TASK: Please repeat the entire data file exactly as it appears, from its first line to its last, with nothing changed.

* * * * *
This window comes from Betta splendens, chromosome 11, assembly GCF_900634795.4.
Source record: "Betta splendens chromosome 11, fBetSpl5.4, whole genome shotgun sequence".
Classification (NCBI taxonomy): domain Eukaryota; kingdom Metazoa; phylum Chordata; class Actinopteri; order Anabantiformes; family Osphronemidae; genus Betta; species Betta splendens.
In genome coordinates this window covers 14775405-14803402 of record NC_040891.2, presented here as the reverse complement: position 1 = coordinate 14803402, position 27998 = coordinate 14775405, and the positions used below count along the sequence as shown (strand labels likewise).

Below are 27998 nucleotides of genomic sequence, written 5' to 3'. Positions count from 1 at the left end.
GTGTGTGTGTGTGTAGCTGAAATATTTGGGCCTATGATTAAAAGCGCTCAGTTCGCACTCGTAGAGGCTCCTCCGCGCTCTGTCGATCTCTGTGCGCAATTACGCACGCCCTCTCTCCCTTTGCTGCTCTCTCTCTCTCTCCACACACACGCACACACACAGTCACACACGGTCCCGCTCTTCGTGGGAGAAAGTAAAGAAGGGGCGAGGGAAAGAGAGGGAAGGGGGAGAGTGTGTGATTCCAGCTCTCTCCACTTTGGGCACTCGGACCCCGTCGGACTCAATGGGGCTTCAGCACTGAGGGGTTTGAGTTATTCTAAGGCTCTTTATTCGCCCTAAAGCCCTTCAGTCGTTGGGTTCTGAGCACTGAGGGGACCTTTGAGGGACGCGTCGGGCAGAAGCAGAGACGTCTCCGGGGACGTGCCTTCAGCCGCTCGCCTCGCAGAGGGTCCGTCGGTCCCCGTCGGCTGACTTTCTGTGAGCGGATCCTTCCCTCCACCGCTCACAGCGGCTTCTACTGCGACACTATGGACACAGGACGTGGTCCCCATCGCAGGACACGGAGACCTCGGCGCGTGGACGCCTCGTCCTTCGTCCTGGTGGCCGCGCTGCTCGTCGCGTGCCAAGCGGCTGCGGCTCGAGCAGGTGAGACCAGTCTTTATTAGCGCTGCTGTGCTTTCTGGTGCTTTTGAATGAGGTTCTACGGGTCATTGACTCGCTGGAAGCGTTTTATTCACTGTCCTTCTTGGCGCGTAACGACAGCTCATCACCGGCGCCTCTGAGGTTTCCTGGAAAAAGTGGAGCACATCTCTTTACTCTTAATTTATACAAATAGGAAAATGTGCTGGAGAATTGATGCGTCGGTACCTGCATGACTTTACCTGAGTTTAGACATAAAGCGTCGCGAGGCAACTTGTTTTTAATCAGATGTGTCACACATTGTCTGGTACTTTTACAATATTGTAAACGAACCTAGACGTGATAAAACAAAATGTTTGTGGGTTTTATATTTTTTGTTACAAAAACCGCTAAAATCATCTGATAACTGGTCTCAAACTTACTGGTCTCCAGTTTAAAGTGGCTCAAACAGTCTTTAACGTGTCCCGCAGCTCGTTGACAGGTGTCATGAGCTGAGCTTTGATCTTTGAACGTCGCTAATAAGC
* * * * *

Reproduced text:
This window comes from Betta splendens, chromosome 11, assembly GCF_900634795.4.
Source record: "Betta splendens chromosome 11, fBetSpl5.4, whole genome shotgun sequence".
Classification (NCBI taxonomy): domain Eukaryota; kingdom Metazoa; phylum Chordata; class Actinopteri; order Anabantiformes; family Osphronemidae; genus Betta; species Betta splendens.
In genome coordinates this window covers 14775405-14803402 of record NC_040891.2, presented here as the reverse complement: position 1 = coordinate 14803402, position 27998 = coordinate 14775405, and the positions used below count along the sequence as shown (strand labels likewise).

Below are 27998 nucleotides of genomic sequence, written 5' to 3'. Positions count from 1 at the left end.
GTGTGTGTGTGTGTAGCTGAAATATTTGGGCCTATGATTAAAAGCGCTCAGTTCGCACTCGTAGAGGCTCCTCCGCGCTCTGTCGATCTCTGTGCGCAATTACGCACGCCCTCTCTCCCTTTGCTGCTCTCTCTCTCTCTCCACACACACGCACACACACAGTCACACACGGTCCCGCTCTTCGTGGGAGAAAGTAAAGAAGGGGCGAGGGAAAGAGAGGGAAGGGGGAGAGTGTGTGATTCCAGCTCTCTCCACTTTGGGCACTCGGACCCCGTCGGACTCAATGGGGCTTCAGCACTGAGGGGTTTGAGTTATTCTAAGGCTCTTTATTCGCCCTAAAGCCCTTCAGTCGTTGGGTTCTGAGCACTGAGGGGACCTTTGAGGGACGCGTCGGGCAGAAGCAGAGACGTCTCCGGGGACGTGCCTTCAGCCGCTCGCCTCGCAGAGGGTCCGTCGGTCCCCGTCGGCTGACTTTCTGTGAGCGGATCCTTCCCTCCACCGCTCACAGCGGCTTCTACTGCGACACTATGGACACAGGACGTGGTCCCCATCGCAGGACACGGAGACCTCGGCGCGTGGACGCCTCGTCCTTCGTCCTGGTGGCCGCGCTGCTCGTCGCGTGCCAAGCGGCTGCGGCTCGAGCAGGTGAGACCAGTCTTTATTAGCGCTGCTGTGCTTTCTGGTGCTTTTGAATGAGGTTCTACGGGTCATTGACTCGCTGGAAGCGTTTTATTCACTGTCCTTCTTGGCGCGTAACGACAGCTCATCACCGGCGCCTCTGAGGTTTCCTGGAAAAAGTGGAGCACATCTCTTTACTCTTAATTTATACAAATAGGAAAATGTGCTGGAGAATTGATGCGTCGGTACCTGCATGACTTTACCTGAGTTTAGACATAAAGCGTCGCGAGGCAACTTGTTTTTAATCAGATGTGTCACACATTGTCTGGTACTTTTACAATATTGTAAACGAACCTAGACGTGATAAAACAAAATGTTTGTGGGTTTTATATTTTTTGTTACAAAAACCGCTAAAATCATCTGATAACTGGTCTCAAACTTACTGGTCTCCAGTTTAAAGTGGCTCAAACAGTCTTTAACGTGTCCCGCAGCTCGTTGACAGGTGTCATGAGCTGAGCTTTGATCTTTGAACGTCGCTAATAAGC